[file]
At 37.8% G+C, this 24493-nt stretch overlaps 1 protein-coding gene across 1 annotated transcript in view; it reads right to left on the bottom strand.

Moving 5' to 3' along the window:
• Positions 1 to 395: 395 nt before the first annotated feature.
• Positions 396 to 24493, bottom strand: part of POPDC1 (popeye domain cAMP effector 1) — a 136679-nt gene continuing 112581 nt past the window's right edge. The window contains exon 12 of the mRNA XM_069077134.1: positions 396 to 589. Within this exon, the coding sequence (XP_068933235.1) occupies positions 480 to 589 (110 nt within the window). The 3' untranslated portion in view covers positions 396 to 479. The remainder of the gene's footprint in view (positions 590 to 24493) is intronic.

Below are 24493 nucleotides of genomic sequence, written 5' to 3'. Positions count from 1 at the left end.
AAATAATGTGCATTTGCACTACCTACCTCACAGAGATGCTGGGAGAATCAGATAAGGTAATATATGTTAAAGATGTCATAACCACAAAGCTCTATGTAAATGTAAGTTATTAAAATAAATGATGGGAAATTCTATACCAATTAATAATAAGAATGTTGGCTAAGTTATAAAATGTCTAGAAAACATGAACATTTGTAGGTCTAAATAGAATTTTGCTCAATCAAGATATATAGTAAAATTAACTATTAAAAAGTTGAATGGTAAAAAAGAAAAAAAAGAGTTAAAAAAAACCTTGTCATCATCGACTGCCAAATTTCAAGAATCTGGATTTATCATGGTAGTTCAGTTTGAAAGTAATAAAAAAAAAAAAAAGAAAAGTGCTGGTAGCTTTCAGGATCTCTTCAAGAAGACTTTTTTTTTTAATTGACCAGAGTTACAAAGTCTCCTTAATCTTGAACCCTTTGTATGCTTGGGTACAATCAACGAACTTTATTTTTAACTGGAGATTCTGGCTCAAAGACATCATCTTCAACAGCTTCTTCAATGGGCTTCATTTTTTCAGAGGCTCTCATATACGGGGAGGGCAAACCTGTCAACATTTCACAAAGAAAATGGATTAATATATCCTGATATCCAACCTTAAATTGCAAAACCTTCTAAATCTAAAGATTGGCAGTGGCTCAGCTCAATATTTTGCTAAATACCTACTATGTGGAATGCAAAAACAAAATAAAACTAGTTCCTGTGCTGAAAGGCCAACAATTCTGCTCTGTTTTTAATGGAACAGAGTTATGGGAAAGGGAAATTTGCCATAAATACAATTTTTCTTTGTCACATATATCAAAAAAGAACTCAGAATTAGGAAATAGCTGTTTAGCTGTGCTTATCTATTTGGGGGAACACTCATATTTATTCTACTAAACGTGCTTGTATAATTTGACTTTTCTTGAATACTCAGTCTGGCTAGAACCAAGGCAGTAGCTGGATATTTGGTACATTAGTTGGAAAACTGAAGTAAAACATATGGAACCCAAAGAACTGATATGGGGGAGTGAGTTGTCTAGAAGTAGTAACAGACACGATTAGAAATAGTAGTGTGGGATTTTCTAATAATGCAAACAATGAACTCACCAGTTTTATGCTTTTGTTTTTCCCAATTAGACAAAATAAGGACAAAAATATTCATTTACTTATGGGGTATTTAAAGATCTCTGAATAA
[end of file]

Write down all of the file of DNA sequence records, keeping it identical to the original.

At 37.8% G+C, this 24493-nt stretch overlaps 1 protein-coding gene across 1 annotated transcript in view; it reads right to left on the bottom strand.

Moving 5' to 3' along the window:
• Positions 1 to 395: 395 nt before the first annotated feature.
• Positions 396 to 24493, bottom strand: part of POPDC1 (popeye domain cAMP effector 1) — a 136679-nt gene continuing 112581 nt past the window's right edge. The window contains exon 12 of the mRNA XM_069077134.1: positions 396 to 589. Within this exon, the coding sequence (XP_068933235.1) occupies positions 480 to 589 (110 nt within the window). The 3' untranslated portion in view covers positions 396 to 479. The remainder of the gene's footprint in view (positions 590 to 24493) is intronic.

Below are 24493 nucleotides of genomic sequence, written 5' to 3'. Positions count from 1 at the left end.
AAATAATGTGCATTTGCACTACCTACCTCACAGAGATGCTGGGAGAATCAGATAAGGTAATATATGTTAAAGATGTCATAACCACAAAGCTCTATGTAAATGTAAGTTATTAAAATAAATGATGGGAAATTCTATACCAATTAATAATAAGAATGTTGGCTAAGTTATAAAATGTCTAGAAAACATGAACATTTGTAGGTCTAAATAGAATTTTGCTCAATCAAGATATATAGTAAAATTAACTATTAAAAAGTTGAATGGTAAAAAAGAAAAAAAAGAGTTAAAAAAAACCTTGTCATCATCGACTGCCAAATTTCAAGAATCTGGATTTATCATGGTAGTTCAGTTTGAAAGTAATAAAAAAAAAAAAAAGAAAAGTGCTGGTAGCTTTCAGGATCTCTTCAAGAAGACTTTTTTTTTTAATTGACCAGAGTTACAAAGTCTCCTTAATCTTGAACCCTTTGTATGCTTGGGTACAATCAACGAACTTTATTTTTAACTGGAGATTCTGGCTCAAAGACATCATCTTCAACAGCTTCTTCAATGGGCTTCATTTTTTCAGAGGCTCTCATATACGGGGAGGGCAAACCTGTCAACATTTCACAAAGAAAATGGATTAATATATCCTGATATCCAACCTTAAATTGCAAAACCTTCTAAATCTAAAGATTGGCAGTGGCTCAGCTCAATATTTTGCTAAATACCTACTATGTGGAATGCAAAAACAAAATAAAACTAGTTCCTGTGCTGAAAGGCCAACAATTCTGCTCTGTTTTTAATGGAACAGAGTTATGGGAAAGGGAAATTTGCCATAAATACAATTTTTCTTTGTCACATATATCAAAAAAGAACTCAGAATTAGGAAATAGCTGTTTAGCTGTGCTTATCTATTTGGGGGAACACTCATATTTATTCTACTAAACGTGCTTGTATAATTTGACTTTTCTTGAATACTCAGTCTGGCTAGAACCAAGGCAGTAGCTGGATATTTGGTACATTAGTTGGAAAACTGAAGTAAAACATATGGAACCCAAAGAACTGATATGGGGGAGTGAGTTGTCTAGAAGTAGTAACAGACACGATTAGAAATAGTAGTGTGGGATTTTCTAATAATGCAAACAATGAACTCACCAGTTTTATGCTTTTGTTTTTCCCAATTAGACAAAATAAGGACAAAAATATTCATTTACTTATGGGGTATTTAAAGATCTCTGAATAA